Kipling

Departmental Ditties and Ballads and Barrack-Room Ballads

It is said that "during World War I troops on the march were forbidden to sing a catchy song entitled Colonel Bogey as the words they substituted for the real ones were not considered edifying."

So they whistle the Devil to make them sport who know that sin is vain.

The primary glory of Kipling's verse is musical, and is par excellence in "Tommy":

O it's Tommy this, an' Tommy that, an'
    'Tommy, go away;
But it's 'Thank you, Mister Atkins,' when
    the band begins to play,
The band begins to play, my boys, the band
    begins to play,
O it's 'Thank you, Mister Atkins, when the
    band begins to play.

He was not a jingo as George M. Cohan was, and glad of it. Nor would he have stood for the imposture of "supporting the troops" in any damn'd adventure.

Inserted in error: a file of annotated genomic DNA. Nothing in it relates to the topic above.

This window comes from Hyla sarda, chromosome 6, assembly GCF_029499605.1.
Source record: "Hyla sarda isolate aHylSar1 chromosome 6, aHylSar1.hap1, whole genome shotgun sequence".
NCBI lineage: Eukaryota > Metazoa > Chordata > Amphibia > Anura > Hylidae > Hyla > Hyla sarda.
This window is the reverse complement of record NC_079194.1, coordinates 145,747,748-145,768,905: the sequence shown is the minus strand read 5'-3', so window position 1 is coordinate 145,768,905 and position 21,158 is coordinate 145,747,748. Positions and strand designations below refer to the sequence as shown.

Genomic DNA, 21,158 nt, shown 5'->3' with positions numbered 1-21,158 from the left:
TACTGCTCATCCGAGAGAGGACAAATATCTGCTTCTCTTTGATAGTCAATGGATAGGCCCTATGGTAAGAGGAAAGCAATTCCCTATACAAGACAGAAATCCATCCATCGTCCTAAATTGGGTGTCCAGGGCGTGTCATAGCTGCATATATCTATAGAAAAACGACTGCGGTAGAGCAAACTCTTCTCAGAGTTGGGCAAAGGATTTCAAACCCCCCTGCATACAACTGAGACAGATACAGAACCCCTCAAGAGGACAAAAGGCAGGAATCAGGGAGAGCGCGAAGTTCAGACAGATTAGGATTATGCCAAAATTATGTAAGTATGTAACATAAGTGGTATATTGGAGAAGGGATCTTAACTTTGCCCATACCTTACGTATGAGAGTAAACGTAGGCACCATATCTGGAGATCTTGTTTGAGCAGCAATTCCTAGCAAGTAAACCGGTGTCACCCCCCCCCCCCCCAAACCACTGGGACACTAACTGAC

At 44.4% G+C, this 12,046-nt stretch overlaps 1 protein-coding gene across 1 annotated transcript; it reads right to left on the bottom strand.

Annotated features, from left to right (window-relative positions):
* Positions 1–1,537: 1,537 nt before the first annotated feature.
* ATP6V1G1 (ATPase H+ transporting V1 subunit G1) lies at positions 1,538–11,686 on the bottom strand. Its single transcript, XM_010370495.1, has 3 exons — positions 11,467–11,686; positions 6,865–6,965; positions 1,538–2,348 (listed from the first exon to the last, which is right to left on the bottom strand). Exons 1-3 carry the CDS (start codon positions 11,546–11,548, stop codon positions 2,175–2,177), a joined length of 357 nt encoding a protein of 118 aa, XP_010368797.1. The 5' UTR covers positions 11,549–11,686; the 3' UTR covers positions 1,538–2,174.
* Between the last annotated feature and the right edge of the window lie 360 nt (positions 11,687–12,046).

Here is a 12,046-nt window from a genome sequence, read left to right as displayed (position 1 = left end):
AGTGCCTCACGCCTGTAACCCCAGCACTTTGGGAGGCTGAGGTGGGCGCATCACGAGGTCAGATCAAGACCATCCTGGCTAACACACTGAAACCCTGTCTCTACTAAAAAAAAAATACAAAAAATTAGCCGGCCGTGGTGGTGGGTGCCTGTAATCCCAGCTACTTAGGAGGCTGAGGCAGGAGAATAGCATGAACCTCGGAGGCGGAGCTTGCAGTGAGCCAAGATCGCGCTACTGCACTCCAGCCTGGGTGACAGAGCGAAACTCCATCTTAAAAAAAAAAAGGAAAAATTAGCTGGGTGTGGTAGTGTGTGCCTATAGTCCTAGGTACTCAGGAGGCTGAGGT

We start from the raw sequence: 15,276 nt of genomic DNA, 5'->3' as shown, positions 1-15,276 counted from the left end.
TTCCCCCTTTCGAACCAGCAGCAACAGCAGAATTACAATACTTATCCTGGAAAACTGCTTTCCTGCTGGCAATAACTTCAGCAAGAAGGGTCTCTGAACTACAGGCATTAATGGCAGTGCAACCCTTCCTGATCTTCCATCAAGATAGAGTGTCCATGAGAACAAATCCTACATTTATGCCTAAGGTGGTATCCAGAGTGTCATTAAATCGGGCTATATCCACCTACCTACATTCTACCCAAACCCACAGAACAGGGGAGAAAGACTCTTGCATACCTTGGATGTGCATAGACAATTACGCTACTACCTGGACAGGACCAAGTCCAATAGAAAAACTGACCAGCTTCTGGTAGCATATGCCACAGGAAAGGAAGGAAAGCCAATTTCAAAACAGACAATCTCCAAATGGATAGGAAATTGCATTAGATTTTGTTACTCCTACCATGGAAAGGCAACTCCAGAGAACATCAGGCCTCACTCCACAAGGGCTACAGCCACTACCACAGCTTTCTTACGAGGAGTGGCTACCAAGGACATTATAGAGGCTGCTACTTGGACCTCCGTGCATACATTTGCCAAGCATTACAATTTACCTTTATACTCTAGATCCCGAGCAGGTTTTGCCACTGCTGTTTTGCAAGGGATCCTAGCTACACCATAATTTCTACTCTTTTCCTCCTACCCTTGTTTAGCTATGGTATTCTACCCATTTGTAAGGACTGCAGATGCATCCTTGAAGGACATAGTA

"Dash dot dot, dot, dot dash, dot dash dot" twice.
    The General swore.
"Was ever General Officer addressed as 'dear'
    before?
"'My Love,' i' faith! 'My Duck,' Gadzooks! 'My
    darling popsy-wop!'
"Spirit of great Lord Wolseley,
who is on that
    mountain top?"

The genius is of observation. "But Tommy ain't a bloomin' fool—you bet that Tommy sees!" The great spanking orchestral effects of "Mandalay" are matched by

'I 'ope you liked your drink,' sez Gunga Din.

Criticism is generally of the order of the American minister who recited in the pulpit his poem, "Recessional":

Lest we forget—lest we forget!

and told his congregation, "They forgot!"

 

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